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It's 1965. On a frigid and snowy night, in a desolate Vermont motel room, 16-year-old high school student Carole loses her innocence -- not just her virginity.

Although that was originally the plan.

Carole, overweight and uncertain of herself, and her skinny and popular friend Naomi had traveled to Vermont from Spence, their elite boarding school, with the specific intention of leaving girlhood behind, in the out-of-the-way motel room with an older man named Eddie.

The plan goes badly awry, however. And in an instant, Carole's life -- and her psyche, her very soul -- changes completely.

From the crime that begins the novel (which we won't spoil here), to the crime that concludes it, we have quite a tale of murder, manipulation and revenge in Pam Lewis's "Speak Softly, She Can Hear," the Connecticut writer's debut novel.

This is a gripping tale that spans several decades, moving back and forth between the tawdry scene in the motel room that winter night in 1965 and later phases of Carole's life, as she crosses the country from New York City to San Francisco in an attempt to put her past behind her.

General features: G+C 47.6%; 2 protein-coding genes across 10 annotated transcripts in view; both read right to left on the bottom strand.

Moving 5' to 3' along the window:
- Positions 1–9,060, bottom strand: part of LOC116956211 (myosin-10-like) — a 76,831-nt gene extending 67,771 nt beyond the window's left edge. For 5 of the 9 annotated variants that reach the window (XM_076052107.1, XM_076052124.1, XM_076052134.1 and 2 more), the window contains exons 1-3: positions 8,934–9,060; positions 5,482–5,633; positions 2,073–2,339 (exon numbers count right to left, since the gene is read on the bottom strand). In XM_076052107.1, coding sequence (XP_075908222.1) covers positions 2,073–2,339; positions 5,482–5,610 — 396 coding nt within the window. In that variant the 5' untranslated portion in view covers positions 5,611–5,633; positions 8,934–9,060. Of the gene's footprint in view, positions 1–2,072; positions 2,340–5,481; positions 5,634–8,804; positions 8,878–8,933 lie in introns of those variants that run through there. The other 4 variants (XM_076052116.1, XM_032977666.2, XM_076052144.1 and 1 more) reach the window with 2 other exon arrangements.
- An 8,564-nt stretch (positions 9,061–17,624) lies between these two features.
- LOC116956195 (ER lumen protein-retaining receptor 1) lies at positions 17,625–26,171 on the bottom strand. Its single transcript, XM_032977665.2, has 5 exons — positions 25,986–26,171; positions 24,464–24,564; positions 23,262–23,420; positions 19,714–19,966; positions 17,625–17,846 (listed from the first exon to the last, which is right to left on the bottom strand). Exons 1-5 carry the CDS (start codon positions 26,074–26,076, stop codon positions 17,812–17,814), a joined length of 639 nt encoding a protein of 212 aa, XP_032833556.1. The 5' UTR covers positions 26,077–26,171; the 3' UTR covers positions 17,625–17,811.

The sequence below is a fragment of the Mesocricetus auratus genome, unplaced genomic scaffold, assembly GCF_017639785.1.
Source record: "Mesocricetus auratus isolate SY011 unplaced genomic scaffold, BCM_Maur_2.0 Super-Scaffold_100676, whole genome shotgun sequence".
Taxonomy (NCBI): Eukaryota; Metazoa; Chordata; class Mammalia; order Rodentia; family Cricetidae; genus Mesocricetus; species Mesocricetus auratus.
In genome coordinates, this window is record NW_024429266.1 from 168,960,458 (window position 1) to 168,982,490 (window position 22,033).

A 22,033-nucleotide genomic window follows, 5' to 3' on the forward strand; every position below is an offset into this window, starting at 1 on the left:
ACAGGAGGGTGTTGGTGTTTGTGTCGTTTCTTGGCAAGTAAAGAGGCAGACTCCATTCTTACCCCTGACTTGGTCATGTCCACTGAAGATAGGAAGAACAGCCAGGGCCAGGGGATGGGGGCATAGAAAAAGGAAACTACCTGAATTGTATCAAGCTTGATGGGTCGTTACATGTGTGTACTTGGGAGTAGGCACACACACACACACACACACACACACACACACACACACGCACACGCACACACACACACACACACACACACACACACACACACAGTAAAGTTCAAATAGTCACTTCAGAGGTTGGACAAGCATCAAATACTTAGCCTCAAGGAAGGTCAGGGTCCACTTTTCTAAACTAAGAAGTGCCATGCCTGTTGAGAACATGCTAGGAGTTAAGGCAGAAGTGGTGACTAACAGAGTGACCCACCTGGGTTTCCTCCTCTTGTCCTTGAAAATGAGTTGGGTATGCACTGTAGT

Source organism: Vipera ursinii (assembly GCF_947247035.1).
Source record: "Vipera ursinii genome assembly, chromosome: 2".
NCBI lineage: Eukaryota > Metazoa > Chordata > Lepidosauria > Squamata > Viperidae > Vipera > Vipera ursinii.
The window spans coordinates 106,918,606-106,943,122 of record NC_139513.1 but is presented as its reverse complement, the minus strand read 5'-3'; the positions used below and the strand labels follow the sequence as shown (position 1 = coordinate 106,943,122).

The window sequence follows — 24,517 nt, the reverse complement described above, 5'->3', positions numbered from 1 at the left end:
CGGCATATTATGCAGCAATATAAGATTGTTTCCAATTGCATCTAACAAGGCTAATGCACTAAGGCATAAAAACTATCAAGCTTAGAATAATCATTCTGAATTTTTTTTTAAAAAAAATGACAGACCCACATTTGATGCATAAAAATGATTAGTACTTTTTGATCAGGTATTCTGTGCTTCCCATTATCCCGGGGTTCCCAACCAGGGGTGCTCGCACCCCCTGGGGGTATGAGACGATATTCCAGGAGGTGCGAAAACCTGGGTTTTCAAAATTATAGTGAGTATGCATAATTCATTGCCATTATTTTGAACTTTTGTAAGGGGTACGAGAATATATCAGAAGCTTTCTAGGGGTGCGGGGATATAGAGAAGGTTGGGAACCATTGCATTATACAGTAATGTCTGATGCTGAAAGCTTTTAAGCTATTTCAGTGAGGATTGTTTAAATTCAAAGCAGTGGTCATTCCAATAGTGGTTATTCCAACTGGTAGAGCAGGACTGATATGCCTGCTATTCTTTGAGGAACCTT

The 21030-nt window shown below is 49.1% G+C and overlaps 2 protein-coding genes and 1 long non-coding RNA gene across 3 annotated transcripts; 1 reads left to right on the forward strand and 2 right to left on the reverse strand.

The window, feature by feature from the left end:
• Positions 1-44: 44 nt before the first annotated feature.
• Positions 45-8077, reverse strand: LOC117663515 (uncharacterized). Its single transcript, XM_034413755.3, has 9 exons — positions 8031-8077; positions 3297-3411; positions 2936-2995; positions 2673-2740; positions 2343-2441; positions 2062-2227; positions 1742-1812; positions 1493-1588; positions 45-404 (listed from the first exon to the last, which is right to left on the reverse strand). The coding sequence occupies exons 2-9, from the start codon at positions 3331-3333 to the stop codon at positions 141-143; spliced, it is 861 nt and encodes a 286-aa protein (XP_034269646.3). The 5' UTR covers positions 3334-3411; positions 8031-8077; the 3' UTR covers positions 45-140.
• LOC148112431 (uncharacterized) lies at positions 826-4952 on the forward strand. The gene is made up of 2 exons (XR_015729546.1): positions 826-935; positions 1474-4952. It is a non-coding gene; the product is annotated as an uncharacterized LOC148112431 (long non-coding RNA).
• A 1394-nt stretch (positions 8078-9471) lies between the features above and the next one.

Along the way, Carole loses and reconnects with the other players of that night: Naomi, who becomes a rich, brittle drunk, and Eddie, a drifter who makes it back from Vietnam only to track Carole down, over and over again. She learns the bitter lesson -- so hard to believe at 16 -- that some actions can never be erased, some memories never buried deeply enough.

Lewis's novel is a solidly good book -- though better in its fast-paced first half than its second, which drags as it explores the fears and demons of the adult Carole, who eventually moves back to Vermont and opens a funky restaurant. The way the mystery of the night in 1965 is resolved, when that big moment finally comes, comes as a bit too pat and tidy, as well.

But the author, whose short fiction has appeared in The New Yorker, is a talented writer who has crafted a creative, different story that's revealing in the way it examines the changes in Carole after that single pivotal night in her life.

This is a real novel, not a cheap thriller.

Then again, the book does deliver on the goal of keeping you up late at night -- if that's the kind of thing you've a taste for.

Speak Softly, She Can Hear
By Pam Lewis
Simon & Schuster
340 pages, $23

Charity Vogel is a News reporter.